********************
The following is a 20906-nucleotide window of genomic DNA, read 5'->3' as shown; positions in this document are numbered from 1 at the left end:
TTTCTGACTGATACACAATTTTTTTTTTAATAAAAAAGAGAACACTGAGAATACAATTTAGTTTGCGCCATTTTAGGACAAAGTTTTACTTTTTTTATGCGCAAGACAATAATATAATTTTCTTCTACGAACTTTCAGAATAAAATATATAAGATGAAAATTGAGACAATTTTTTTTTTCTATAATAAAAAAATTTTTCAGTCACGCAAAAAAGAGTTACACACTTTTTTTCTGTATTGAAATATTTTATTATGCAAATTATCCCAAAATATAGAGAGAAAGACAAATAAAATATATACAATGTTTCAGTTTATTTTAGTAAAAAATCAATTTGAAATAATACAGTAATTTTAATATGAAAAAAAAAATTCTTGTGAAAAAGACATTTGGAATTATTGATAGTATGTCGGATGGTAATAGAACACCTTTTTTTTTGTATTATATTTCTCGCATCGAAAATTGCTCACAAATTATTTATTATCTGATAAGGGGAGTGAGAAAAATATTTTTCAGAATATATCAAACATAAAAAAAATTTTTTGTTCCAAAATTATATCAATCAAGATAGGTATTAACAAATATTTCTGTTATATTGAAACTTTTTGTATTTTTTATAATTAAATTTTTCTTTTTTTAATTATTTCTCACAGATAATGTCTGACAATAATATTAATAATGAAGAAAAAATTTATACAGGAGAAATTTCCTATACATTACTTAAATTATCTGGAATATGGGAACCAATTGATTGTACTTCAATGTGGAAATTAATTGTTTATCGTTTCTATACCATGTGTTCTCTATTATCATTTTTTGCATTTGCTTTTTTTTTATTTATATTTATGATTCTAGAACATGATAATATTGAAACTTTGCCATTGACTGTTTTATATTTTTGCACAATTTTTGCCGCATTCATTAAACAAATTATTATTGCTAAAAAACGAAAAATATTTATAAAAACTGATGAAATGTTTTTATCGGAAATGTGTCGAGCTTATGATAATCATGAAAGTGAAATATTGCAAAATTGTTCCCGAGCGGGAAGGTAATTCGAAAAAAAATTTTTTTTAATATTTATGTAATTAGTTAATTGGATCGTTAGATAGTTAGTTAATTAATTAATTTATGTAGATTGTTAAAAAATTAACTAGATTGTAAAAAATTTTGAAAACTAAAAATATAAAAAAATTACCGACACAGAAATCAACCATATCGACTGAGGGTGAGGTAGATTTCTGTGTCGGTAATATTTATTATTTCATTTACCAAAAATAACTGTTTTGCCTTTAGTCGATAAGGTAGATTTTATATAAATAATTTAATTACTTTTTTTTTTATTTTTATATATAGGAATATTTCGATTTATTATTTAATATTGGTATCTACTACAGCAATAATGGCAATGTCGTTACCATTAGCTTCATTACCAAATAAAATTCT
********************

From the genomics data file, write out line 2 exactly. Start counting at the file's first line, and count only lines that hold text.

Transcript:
TTTCTGACTGATACACAATTTTTTTTTTAATAAAAAAGAGAACACTGAGAATACAATTTAGTTTGCGCCATTTTAGGACAAAGTTTTACTTTTTTTATGCGCAAGACAATAATATAATTTTCTTCTACGAACTTTCAGAATAAAATATATAAGATGAAAATTGAGACAATTTTTTTTTTCTATAATAAAAAAATTTTTCAGTCACGCAAAAAAGAGTTACACACTTTTTTTCTGTATTGAAATATTTTATTATGCAAATTATCCCAAAATATAGAGAGAAAGACAAATAAAATATATACAATGTTTCAGTTTATTTTAGTAAAAAATCAATTTGAAATAATACAGTAATTTTAATATGAAAAAAAAAATTCTTGTGAAAAAGACATTTGGAATTATTGATAGTATGTCGGATGGTAATAGAACACCTTTTTTTTTGTATTATATTTCTCGCATCGAAAATTGCTCACAAATTATTTATTATCTGATAAGGGGAGTGAGAAAAATATTTTTCAGAATATATCAAACATAAAAAAAATTTTTTGTTCCAAAATTATATCAATCAAGATAGGTATTAACAAATATTTCTGTTATATTGAAACTTTTTGTATTTTTTATAATTAAATTTTTCTTTTTTTAATTATTTCTCACAGATAATGTCTGACAATAATATTAATAATGAAGAAAAAATTTATACAGGAGAAATTTCCTATACATTACTTAAATTATCTGGAATATGGGAACCAATTGATTGTACTTCAATGTGGAAATTAATTGTTTATCGTTTCTATACCATGTGTTCTCTATTATCATTTTTTGCATTTGCTTTTTTTTTATTTATATTTATGATTCTAGAACATGATAATATTGAAACTTTGCCATTGACTGTTTTATATTTTTGCACAATTTTTGCCGCATTCATTAAACAAATTATTATTGCTAAAAAACGAAAAATATTTATAAAAACTGATGAAATGTTTTTATCGGAAATGTGTCGAGCTTATGATAATCATGAAAGTGAAATATTGCAAAATTGTTCCCGAGCGGGAAGGTAATTCGAAAAAAAATTTTTTTTAATATTTATGTAATTAGTTAATTGGATCGTTAGATAGTTAGTTAATTAATTAATTTATGTAGATTGTTAAAAAATTAACTAGATTGTAAAAAATTTTGAAAACTAAAAATATAAAAAAATTACCGACACAGAAATCAACCATATCGACTGAGGGTGAGGTAGATTTCTGTGTCGGTAATATTTATTATTTCATTTACCAAAAATAACTGTTTTGCCTTTAGTCGATAAGGTAGATTTTATATAAATAATTTAATTACTTTTTTTTTTATTTTTATATATAGGAATATTTCGATTTATTATTTAATATTGGTATCTACTACAGCAATAATGGCAATGTCGTTACCATTAGCTTCATTACCAAATAAAATTCT